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History of bankrupt companies Introduction History Bankruptcy is the legal of being in debt to certain creditors, and when a company is bankrupt, and then they cannot pay their debts. Debts borrowed by a company are used to create and build a company. In most legal settings, bankruptcy is imposed by a court order and is often initiated by a debtor. Bankruptcy causes a huge financial impact on the economy of a place since it shows that companies that once employed people and had adequate finances. A company becomes bankrupt mainly because of misuse of finances and assets (Wood, 2007).
For businesses to recover from bankruptcy, legislation and business debt restructuring require that the underlying problems be assessed in order to ensure that the risk of another bankruptcy period does not occur. Debt advice is also required together with financial teaching about how to use money in accordance to how it is received. Help is needed in order to find other sources of income that will ensure smooth running of a business without the necessary need to borrow money. Debt settlement plans should be drafted so as to reduce the debt accrued over a certain period. Partial payment should be made in order to start build up of a company again (Wood, 2007).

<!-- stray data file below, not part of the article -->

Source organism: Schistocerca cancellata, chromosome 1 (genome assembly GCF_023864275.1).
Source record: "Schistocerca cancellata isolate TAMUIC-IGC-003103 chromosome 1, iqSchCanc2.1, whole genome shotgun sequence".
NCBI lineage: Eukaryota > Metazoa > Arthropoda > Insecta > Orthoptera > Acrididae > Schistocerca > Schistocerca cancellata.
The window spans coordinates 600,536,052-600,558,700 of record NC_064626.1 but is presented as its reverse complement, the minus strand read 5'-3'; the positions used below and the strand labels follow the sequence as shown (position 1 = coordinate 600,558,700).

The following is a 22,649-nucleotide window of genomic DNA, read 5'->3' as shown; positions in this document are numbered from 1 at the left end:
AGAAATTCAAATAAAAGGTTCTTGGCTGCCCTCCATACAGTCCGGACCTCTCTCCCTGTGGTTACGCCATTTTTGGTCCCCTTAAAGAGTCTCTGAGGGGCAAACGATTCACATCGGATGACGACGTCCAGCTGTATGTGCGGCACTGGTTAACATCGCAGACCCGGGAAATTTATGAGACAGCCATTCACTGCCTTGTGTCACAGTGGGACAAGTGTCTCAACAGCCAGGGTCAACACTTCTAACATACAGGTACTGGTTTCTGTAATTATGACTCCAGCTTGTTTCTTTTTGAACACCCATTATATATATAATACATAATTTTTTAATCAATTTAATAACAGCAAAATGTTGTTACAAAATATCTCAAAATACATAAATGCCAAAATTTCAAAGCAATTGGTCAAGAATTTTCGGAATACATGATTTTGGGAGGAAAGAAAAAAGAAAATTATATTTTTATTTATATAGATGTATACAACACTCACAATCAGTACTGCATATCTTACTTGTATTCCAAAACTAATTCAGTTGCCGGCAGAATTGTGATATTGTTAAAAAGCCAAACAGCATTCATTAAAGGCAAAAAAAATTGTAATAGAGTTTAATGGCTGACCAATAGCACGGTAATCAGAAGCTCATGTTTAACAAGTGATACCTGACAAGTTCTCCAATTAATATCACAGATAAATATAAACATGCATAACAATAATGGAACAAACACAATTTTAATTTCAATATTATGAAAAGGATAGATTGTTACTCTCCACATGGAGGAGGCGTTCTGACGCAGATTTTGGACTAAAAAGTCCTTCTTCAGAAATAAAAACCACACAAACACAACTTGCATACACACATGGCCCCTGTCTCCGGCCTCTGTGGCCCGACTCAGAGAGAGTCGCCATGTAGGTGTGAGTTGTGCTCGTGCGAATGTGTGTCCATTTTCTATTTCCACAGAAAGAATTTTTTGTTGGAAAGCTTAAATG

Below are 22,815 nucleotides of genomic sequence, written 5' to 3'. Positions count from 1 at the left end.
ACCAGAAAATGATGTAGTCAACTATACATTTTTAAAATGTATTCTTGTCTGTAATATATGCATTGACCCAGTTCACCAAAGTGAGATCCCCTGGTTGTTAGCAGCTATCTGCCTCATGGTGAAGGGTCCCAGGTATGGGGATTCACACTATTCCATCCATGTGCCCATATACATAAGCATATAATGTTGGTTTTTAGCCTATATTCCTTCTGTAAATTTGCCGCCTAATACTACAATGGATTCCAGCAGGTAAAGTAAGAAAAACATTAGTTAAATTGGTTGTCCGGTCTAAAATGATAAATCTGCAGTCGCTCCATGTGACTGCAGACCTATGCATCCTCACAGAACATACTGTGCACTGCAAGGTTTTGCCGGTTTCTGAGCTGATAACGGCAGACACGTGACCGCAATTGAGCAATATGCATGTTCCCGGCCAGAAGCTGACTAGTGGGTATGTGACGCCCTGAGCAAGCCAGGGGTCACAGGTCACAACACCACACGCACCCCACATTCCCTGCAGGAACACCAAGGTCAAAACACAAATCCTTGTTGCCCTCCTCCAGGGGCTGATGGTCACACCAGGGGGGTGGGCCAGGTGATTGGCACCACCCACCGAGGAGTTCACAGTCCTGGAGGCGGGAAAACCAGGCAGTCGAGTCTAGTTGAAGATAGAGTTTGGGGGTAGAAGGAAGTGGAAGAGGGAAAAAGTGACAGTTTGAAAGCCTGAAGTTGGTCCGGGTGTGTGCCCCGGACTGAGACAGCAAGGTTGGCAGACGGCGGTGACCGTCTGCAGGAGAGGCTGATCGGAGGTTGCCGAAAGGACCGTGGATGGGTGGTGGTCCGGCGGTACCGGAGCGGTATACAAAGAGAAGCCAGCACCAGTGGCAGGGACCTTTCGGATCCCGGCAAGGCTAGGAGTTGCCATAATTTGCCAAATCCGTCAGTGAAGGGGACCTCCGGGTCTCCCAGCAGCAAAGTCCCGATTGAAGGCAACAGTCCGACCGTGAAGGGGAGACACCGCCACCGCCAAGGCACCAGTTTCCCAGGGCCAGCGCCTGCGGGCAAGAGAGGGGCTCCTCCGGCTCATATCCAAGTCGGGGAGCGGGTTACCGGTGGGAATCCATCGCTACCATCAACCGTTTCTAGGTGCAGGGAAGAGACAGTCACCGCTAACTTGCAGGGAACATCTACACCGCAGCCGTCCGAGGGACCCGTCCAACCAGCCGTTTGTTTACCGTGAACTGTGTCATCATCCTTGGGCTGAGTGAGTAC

Psychology in business is what leads the business back to recovery, both in the market sector and the global sector. Using psychology, the cash flow burden to the company if minimal as it is done in a correct manner. When sales decrease, then the market value of a company decreases and recovery from such may take time. It dictates that a company should be more careful with the services and products that it is offering to the public otherwise there will be a shortage of customers. With the correct input of sales, the cash flow into the company will turn out to be more that the cash flowing out. This will enable the company to make profits and boost the economy (Wood, 2007).
Wood, P. R. (2007). Principles of international insolvency. London: Sweet & Maxwell.